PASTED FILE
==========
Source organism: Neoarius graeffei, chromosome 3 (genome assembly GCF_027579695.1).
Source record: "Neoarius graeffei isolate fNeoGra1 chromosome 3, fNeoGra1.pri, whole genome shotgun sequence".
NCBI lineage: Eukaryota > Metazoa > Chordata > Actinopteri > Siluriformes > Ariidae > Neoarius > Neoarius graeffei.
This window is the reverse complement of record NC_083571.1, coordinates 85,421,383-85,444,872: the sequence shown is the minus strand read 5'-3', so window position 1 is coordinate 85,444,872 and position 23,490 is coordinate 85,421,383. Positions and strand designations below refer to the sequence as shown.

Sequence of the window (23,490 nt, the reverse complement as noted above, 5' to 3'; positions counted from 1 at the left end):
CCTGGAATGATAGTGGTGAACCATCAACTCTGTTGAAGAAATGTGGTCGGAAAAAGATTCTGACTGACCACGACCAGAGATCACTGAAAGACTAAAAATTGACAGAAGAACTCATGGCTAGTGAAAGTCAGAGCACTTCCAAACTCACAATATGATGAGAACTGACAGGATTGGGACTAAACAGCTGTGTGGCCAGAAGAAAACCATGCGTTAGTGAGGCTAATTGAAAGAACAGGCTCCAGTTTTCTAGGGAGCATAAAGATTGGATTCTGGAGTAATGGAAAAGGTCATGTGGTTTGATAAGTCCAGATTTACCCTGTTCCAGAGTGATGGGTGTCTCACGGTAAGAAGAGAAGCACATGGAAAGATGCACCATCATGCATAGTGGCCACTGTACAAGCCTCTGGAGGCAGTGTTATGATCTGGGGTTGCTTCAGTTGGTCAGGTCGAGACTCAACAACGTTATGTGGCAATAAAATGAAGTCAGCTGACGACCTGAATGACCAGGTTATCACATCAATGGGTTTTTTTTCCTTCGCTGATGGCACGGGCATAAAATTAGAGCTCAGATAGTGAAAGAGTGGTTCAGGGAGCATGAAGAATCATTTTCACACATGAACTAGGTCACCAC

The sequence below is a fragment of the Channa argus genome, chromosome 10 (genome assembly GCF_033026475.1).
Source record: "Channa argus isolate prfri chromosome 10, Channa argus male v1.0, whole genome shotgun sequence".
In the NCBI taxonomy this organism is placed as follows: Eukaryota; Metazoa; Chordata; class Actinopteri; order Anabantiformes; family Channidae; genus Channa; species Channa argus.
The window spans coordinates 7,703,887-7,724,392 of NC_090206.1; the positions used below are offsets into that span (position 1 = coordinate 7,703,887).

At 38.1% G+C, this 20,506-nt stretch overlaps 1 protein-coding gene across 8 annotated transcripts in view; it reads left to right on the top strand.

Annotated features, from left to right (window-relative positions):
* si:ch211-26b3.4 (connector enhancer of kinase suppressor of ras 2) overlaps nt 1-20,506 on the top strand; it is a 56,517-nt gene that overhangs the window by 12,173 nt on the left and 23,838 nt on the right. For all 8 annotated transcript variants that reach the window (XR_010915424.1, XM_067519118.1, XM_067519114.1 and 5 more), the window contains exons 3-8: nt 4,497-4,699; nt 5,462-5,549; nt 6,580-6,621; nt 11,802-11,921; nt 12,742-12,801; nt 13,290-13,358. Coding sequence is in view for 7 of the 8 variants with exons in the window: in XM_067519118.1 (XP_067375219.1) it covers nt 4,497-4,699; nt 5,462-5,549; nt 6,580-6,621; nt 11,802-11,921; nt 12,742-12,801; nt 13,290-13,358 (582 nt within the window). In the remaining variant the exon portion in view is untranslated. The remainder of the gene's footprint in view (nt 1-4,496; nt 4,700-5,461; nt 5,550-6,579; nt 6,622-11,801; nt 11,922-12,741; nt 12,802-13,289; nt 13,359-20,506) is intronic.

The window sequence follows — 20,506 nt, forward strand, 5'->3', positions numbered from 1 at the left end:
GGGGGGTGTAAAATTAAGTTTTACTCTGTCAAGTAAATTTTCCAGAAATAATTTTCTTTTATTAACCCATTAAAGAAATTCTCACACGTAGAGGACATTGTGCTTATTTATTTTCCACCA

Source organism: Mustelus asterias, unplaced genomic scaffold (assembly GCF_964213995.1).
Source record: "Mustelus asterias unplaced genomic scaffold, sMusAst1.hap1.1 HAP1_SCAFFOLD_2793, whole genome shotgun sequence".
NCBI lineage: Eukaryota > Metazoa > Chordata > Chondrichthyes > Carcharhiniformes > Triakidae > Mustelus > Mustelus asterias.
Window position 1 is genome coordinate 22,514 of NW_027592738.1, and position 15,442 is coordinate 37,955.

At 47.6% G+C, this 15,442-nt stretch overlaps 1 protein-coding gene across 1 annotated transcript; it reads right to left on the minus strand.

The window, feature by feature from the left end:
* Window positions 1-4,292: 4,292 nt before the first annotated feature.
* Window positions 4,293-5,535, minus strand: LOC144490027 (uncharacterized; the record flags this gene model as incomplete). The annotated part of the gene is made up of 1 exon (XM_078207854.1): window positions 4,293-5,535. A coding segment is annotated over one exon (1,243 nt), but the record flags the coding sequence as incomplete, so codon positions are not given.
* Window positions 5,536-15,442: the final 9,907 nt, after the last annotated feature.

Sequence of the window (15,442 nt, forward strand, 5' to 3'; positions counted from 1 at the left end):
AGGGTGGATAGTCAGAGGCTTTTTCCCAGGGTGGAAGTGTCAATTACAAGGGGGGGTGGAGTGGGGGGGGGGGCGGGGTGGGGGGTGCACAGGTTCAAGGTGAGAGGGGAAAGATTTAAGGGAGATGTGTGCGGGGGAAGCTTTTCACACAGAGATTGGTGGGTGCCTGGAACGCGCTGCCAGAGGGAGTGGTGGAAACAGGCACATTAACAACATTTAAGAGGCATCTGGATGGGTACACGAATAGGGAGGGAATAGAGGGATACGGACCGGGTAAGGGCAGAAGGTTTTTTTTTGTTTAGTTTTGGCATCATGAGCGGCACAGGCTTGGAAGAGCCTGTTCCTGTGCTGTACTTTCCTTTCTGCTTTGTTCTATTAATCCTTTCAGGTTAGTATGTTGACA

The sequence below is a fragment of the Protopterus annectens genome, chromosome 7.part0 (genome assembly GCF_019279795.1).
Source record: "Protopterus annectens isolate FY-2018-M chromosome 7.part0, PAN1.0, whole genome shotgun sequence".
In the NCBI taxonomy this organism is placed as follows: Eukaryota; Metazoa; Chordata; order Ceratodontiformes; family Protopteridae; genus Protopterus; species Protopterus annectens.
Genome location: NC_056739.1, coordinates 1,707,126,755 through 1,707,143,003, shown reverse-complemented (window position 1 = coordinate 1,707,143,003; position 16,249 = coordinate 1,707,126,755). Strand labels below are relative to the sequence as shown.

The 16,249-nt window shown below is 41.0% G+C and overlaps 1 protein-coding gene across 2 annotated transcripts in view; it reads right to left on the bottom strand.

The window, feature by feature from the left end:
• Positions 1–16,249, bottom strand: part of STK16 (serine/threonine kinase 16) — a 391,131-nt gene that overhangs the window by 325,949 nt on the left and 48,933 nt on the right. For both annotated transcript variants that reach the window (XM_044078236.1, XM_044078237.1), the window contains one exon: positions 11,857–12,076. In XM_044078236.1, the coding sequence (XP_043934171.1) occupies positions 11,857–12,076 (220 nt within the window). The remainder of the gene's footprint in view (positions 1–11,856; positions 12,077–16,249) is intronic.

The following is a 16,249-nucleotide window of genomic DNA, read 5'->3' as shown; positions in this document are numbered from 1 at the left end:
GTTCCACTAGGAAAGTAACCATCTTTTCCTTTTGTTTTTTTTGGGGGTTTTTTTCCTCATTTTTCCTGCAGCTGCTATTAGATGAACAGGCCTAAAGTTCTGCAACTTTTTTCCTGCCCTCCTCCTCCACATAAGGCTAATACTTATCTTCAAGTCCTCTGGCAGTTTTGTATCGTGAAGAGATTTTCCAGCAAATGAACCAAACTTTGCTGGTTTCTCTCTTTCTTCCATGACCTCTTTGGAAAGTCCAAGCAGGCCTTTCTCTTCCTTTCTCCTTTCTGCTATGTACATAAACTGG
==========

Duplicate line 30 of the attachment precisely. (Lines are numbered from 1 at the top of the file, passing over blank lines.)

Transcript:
Genome location: NC_056739.1, coordinates 1,707,126,755 through 1,707,143,003, shown reverse-complemented (window position 1 = coordinate 1,707,143,003; position 16,249 = coordinate 1,707,126,755). Strand labels below are relative to the sequence as shown.